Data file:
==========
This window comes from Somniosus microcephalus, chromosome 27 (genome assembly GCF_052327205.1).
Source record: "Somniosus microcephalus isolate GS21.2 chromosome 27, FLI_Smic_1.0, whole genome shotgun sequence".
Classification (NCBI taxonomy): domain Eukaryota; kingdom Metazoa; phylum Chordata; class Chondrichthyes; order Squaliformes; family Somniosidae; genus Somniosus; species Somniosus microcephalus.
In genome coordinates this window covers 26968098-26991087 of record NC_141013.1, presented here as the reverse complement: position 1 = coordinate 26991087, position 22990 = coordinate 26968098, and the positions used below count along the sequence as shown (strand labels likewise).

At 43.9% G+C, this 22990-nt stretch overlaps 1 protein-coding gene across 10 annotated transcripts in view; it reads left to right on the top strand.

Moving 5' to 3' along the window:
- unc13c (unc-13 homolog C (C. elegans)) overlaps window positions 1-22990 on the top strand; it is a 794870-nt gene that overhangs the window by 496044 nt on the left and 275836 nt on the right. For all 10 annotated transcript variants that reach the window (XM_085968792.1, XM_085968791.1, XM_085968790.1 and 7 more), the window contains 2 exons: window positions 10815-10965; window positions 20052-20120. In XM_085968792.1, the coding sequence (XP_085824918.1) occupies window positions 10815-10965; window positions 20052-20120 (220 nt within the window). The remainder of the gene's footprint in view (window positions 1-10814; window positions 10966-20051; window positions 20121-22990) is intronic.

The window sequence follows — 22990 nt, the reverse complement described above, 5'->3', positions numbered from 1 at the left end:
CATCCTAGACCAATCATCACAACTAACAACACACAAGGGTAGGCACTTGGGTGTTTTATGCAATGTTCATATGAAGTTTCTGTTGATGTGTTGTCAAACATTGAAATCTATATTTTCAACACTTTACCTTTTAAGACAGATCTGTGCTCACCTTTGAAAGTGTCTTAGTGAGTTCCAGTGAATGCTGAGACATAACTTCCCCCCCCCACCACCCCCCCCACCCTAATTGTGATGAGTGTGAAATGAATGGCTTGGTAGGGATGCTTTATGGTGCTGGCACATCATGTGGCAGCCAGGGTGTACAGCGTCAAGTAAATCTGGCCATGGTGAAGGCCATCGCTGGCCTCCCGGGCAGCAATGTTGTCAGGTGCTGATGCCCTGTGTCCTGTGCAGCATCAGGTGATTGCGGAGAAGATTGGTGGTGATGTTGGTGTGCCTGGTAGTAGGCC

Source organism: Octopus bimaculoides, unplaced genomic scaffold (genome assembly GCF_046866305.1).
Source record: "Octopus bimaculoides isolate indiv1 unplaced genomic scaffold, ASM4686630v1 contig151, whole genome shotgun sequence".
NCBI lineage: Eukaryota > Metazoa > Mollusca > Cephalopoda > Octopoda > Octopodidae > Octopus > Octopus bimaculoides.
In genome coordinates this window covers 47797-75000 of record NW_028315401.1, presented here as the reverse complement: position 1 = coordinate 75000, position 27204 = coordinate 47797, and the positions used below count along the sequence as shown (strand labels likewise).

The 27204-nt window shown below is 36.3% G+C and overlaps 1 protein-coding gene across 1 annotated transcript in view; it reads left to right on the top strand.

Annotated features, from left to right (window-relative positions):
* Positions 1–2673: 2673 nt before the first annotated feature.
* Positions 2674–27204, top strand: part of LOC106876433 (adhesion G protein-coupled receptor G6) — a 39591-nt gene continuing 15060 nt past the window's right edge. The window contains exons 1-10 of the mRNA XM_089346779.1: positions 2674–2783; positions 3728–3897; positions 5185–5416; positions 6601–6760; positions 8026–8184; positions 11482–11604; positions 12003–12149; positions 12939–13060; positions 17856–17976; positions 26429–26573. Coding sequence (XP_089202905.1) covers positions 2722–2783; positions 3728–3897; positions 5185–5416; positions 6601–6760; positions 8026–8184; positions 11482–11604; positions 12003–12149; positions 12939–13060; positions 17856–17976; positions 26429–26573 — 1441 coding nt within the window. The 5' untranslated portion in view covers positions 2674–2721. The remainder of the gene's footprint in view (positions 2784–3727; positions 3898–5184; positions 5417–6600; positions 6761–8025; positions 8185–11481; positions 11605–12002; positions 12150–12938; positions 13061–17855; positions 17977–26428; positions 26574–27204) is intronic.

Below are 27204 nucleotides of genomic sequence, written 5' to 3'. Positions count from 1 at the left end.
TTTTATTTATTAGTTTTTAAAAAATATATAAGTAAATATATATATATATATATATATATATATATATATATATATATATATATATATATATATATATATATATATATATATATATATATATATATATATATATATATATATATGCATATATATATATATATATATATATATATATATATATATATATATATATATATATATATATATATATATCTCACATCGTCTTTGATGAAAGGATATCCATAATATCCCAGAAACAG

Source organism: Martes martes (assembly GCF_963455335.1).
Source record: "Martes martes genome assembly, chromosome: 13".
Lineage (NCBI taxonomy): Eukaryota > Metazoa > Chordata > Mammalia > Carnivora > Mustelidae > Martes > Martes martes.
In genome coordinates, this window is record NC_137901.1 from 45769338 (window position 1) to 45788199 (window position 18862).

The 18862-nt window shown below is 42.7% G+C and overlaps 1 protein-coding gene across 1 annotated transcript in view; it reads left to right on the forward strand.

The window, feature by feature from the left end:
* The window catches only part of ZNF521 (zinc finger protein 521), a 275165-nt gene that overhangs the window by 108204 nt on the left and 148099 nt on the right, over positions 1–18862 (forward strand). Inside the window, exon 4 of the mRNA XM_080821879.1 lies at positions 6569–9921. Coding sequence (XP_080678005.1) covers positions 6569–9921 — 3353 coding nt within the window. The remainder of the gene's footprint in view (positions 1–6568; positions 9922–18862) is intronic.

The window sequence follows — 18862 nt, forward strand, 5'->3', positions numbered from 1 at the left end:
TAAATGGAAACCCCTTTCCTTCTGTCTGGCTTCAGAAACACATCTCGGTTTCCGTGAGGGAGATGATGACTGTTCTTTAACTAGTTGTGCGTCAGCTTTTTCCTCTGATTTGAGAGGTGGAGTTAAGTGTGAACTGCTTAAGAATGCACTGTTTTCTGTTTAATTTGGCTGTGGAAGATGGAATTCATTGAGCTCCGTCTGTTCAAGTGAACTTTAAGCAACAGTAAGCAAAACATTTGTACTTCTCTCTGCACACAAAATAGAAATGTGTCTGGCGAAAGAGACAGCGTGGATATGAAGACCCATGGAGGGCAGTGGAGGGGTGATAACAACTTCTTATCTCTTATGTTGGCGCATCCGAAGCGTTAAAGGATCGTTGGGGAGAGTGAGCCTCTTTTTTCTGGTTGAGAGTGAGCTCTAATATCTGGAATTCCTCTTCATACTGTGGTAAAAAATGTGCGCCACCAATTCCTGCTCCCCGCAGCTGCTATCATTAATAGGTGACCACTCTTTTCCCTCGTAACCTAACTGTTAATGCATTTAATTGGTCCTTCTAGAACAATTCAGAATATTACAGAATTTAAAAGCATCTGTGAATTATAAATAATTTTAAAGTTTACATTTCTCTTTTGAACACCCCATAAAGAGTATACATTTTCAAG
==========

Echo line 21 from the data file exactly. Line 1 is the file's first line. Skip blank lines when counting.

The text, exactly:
Source record: "Martes martes genome assembly, chromosome: 13".